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         The Mahābhārata, is the greatest, longest and one of the two major Sanskrit epics of ancient India.With more than 74,000 verses, plus long prose passages, or some 1.8 million words in total, it is one of the longest epic poems in the world.

                It contains eighteen Parvas or sections viz., Adi Parva, Sabha Parva, Vana Parva, Virata Parva, Udyoga Parva, Bhishma Parva, Drona Parva, Karna Parva, Shalya Parva, Sauptika Parva, Stree Parva, Shanti Parva, Anushasana Parva, Asvamedha Parva, Ashramavasika Parva, Mausala Parva, Mahaprasthanika Parva and Swargarohanika Parva. Each Parva contains many sub-Parvas or subsections.

                  This wonderful book was composed by Sri Vyasa (Krishna Dvaipayana) who was the grandfather of the heroes of the epic. He taught this epic to his son Suka and his disciples Vaisampayana and others. King Janamejaya, son of Parikshit, the grandson of the heroes of the epic, performed a great sacrifice. The epic was recited by Vaisampayana to Janamejaya at the command of Vyasa. Later on, Suta recited the Mahabharata as was done by Vaisampayana to Janamejaya, to Saunaka and others, during a sacrifice performed by Saunaka in Naimisaranya, which is near Sitapur in Uttar Pradesh.

                   It is very interesting to remember the opening and closing lines of this great epic. It begins with: "Vyasa sang of the ineffable greatness and splendour of Lord Vasudeva, who is the source and support for everything, who is eternal, unchanging, self-luminous, who is the Indweller in all beings, and the truthfulness and righteousness of the Pandavas." It ends with: "With raised hands, I shout at the top of my voice; but alas, no one hears my words which can give them Supreme Peace, Joy and Eternal Bliss. One can attain wealth and all objects of desire through Dharma (righteousness). Why do not people practise Dharma? One should not abandon Dharma at any cost, even at the risk of his life. One should not relinquish Dharma out of passion or fear or covetousness or for the sake of preserving one’s life. This is the Bharata Gayatri. Meditate on this daily, O man! when you retire to sleep and when you rise from your bed every morning. You will attain everything. You will attain fame, prosperity, long life, eternal bliss, everlasting peace and immortality."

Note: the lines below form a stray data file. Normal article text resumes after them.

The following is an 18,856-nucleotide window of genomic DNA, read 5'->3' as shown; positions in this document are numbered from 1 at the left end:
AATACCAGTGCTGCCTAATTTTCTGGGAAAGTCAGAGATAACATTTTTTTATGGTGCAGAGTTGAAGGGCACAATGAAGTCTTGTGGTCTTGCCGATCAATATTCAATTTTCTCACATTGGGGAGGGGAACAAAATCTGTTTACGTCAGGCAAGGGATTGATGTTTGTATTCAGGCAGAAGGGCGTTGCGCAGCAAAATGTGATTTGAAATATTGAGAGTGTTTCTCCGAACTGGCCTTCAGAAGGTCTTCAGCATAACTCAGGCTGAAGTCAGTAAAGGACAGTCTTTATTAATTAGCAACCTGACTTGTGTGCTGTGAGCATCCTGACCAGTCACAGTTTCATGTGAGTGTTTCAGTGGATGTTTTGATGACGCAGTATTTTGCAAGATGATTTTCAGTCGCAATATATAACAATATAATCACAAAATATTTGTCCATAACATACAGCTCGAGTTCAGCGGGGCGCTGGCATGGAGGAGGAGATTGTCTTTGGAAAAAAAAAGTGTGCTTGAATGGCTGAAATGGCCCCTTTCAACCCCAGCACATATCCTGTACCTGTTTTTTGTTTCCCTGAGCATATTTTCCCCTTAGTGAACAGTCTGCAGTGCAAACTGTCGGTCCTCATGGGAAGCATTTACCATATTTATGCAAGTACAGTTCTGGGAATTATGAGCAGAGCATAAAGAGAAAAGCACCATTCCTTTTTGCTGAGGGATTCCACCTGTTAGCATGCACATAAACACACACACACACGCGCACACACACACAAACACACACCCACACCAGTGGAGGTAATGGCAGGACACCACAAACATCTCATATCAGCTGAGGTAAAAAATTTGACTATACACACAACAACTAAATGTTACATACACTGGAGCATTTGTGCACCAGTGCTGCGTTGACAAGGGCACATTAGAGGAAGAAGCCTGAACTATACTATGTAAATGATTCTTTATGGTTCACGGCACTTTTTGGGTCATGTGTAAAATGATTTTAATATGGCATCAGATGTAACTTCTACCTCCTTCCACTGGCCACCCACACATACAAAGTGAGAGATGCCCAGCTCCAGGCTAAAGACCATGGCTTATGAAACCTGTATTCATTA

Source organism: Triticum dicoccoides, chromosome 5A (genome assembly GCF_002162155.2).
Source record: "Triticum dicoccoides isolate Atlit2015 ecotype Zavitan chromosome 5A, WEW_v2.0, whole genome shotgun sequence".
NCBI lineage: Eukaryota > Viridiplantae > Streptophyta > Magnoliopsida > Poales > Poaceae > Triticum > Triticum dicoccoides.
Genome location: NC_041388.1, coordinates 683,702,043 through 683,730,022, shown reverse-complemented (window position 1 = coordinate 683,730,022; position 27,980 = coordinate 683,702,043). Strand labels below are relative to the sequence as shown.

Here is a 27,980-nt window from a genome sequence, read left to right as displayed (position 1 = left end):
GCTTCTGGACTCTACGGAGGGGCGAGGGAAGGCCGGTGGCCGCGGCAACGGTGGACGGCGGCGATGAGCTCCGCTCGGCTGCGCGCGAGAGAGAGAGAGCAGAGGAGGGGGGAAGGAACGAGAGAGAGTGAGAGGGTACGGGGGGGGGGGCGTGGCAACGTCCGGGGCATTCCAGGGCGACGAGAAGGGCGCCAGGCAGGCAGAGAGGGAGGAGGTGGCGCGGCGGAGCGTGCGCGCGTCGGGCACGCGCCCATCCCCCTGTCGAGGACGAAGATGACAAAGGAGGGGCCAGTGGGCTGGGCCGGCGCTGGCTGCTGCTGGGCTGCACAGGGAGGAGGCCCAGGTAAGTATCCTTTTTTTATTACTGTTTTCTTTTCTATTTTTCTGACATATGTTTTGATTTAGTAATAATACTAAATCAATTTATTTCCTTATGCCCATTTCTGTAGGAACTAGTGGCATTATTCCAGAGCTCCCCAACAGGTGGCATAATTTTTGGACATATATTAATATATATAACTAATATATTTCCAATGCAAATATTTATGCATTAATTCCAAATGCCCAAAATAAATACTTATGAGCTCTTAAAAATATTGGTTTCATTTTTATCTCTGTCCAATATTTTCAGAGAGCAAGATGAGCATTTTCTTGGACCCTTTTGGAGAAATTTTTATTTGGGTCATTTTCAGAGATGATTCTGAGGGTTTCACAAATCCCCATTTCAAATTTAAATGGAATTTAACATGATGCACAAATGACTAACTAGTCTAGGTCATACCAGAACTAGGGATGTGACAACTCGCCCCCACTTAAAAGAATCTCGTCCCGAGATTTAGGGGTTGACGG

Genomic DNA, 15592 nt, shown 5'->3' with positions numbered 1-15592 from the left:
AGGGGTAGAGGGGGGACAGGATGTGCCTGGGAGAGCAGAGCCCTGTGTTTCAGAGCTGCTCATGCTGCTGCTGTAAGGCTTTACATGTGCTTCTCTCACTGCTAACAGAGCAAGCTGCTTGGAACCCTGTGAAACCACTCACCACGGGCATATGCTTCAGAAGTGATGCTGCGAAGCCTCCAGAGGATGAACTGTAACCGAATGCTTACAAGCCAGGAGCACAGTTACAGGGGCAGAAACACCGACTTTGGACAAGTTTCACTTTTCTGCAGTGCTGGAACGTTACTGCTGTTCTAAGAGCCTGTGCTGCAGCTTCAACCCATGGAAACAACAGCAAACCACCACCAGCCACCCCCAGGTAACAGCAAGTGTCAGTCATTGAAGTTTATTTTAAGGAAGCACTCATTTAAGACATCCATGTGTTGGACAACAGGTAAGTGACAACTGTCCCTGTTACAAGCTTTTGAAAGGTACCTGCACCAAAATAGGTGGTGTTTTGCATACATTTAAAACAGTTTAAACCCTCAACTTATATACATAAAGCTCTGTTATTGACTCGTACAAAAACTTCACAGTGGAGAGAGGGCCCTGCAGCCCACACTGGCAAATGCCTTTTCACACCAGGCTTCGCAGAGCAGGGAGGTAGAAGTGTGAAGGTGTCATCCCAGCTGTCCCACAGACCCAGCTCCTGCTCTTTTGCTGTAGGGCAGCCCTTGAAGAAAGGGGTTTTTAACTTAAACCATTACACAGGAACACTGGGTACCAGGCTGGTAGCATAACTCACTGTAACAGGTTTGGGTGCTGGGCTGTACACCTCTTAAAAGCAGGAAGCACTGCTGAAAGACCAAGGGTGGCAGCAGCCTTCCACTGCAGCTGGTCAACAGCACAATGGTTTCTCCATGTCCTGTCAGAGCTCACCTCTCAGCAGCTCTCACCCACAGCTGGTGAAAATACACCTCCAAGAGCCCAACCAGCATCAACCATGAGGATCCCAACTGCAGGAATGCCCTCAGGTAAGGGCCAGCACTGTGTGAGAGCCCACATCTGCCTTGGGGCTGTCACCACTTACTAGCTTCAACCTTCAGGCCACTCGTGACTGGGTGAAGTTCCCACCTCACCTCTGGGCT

Mahabharata – all volumes in 12 PDF-files

Mahabharata VOL 1 – The Adi Parva, 540 pages,  35 MB.

Mahabharata VOL 2 – Sabha Parva & Vana Parva I, 434 pages, 28 MB.

Mahabharata VOL 3 – Vana Parva II, 428 pages, 25 MB.

Mahabharata VOL 4 – Virata & Udyoga Parva, 542 pages, 25 MB.

Mahabharata VOL 5 – Bhisma Parva, 344 pages, 23 MB.

Mahabharata VOL 6 – Drona Parva, 506 pages, 24 MB.

Mahabharata VOL 7 – Karna, Salya Sauptika, Stree Parvas, 592 pages, 28 MB.

Mahabharata VOL 8 – Santi Parva I, 420 pages, 29 MB.

Mahabharata VOL 9 – Santi Parva II, 422 pages, 21 MB.

Mahabharata VOL 10 – Santi Parva III, Anusasana Parva I, 422 pages, 20 MB.

Mahabharata VOL 11 – Anusasana Parva, 418 pages, 21 MB.

Mahabharata VOL I2 – Awamedha, Asramavasika, Mahaprasthanika, Swarga-Rohanika Parvas, 316 pages, 15 MB.

Timing Predicted according to Astrology

parva title sub-parvas contents
1 Adi-parva 1-19 Introduction, birth and upbringing of the princes.
2 Sabha-parva 20-28 Life at the court, the game of dice, and the exile of the Pandavas. Maya Danava erects the palace and court (sabha), at Indraprastha.
3 Vana-Parva 29-44 The twelve years in exile in the forest (aranya).
4 Virata-parva 45-48 The year in exile spent at the court of Virata.
5 Udyoga-parva 49-59 Preparations for war.
6 Bhishma-parva 60-64 The first part of the great battle, with Bhishma as commander for the Kauravas.
7 Drona-parva 65-72 The battle continues, with Drona as commander.
8 Karna-parva 73 The battle again, with Karna as commander.
9 Shalya-parva 74-77 The last part of the battle, with Shalya as commander.
10 Sauptika-parva 78-80 How Ashvattama and the remaining Kauravas killed the Pandava army in their sleep (Sauptika).
11 Stri-parva 81-85 Gandhari and the other women (stri) lament the dead.
12 Shanti-parva 86-88 The crowning of Yudhisthira, and his instructions from Bhishma
13 Anusasana-parva 89-90 The final instructions (anusasana) from Bhishma.
14 Ashvamedhika-parva 91-92 The royal ceremony of the ashvamedha conducted by Yudhisthira.
15 Ashramavasika-parva 93-95 Dhritarashtra, Gandhari and Kunti leave for an ashram, and eventual death in the forest.